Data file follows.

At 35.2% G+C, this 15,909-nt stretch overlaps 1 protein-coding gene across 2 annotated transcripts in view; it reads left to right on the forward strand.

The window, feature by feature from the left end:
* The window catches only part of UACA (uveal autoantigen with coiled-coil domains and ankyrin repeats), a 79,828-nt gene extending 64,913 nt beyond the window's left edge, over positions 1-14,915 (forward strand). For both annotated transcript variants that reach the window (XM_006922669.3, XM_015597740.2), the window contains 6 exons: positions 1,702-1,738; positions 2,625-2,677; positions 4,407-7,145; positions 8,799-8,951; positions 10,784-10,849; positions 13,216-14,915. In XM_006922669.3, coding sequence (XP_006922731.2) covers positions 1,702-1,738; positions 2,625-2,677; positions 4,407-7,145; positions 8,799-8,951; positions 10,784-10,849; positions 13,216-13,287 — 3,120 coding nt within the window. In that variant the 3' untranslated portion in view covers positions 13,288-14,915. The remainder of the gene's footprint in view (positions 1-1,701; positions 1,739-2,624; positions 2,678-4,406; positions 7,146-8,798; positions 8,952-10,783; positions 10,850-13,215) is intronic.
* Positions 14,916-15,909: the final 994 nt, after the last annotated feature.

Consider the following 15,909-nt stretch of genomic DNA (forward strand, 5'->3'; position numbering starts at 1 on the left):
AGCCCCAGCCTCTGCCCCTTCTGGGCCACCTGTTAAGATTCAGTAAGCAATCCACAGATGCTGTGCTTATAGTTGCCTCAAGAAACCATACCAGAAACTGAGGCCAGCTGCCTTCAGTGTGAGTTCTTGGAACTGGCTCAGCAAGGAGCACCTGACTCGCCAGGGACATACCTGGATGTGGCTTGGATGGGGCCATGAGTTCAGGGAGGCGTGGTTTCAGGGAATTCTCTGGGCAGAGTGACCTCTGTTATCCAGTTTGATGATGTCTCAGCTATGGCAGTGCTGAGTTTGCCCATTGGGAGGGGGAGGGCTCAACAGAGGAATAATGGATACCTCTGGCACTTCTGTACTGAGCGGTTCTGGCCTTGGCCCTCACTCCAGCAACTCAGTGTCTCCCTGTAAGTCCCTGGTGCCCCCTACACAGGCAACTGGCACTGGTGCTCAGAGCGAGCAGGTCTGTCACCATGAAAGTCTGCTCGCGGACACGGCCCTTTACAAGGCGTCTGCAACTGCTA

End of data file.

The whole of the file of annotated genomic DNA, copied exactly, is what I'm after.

At 35.2% G+C, this 15,909-nt stretch overlaps 1 protein-coding gene across 2 annotated transcripts in view; it reads left to right on the forward strand.

The window, feature by feature from the left end:
* The window catches only part of UACA (uveal autoantigen with coiled-coil domains and ankyrin repeats), a 79,828-nt gene extending 64,913 nt beyond the window's left edge, over positions 1-14,915 (forward strand). For both annotated transcript variants that reach the window (XM_006922669.3, XM_015597740.2), the window contains 6 exons: positions 1,702-1,738; positions 2,625-2,677; positions 4,407-7,145; positions 8,799-8,951; positions 10,784-10,849; positions 13,216-14,915. In XM_006922669.3, coding sequence (XP_006922731.2) covers positions 1,702-1,738; positions 2,625-2,677; positions 4,407-7,145; positions 8,799-8,951; positions 10,784-10,849; positions 13,216-13,287 — 3,120 coding nt within the window. In that variant the 3' untranslated portion in view covers positions 13,288-14,915. The remainder of the gene's footprint in view (positions 1-1,701; positions 1,739-2,624; positions 2,678-4,406; positions 7,146-8,798; positions 8,952-10,783; positions 10,850-13,215) is intronic.
* Positions 14,916-15,909: the final 994 nt, after the last annotated feature.

Consider the following 15,909-nt stretch of genomic DNA (forward strand, 5'->3'; position numbering starts at 1 on the left):
AGCCCCAGCCTCTGCCCCTTCTGGGCCACCTGTTAAGATTCAGTAAGCAATCCACAGATGCTGTGCTTATAGTTGCCTCAAGAAACCATACCAGAAACTGAGGCCAGCTGCCTTCAGTGTGAGTTCTTGGAACTGGCTCAGCAAGGAGCACCTGACTCGCCAGGGACATACCTGGATGTGGCTTGGATGGGGCCATGAGTTCAGGGAGGCGTGGTTTCAGGGAATTCTCTGGGCAGAGTGACCTCTGTTATCCAGTTTGATGATGTCTCAGCTATGGCAGTGCTGAGTTTGCCCATTGGGAGGGGGAGGGCTCAACAGAGGAATAATGGATACCTCTGGCACTTCTGTACTGAGCGGTTCTGGCCTTGGCCCTCACTCCAGCAACTCAGTGTCTCCCTGTAAGTCCCTGGTGCCCCCTACACAGGCAACTGGCACTGGTGCTCAGAGCGAGCAGGTCTGTCACCATGAAAGTCTGCTCGCGGACACGGCCCTTTACAAGGCGTCTGCAACTGCTA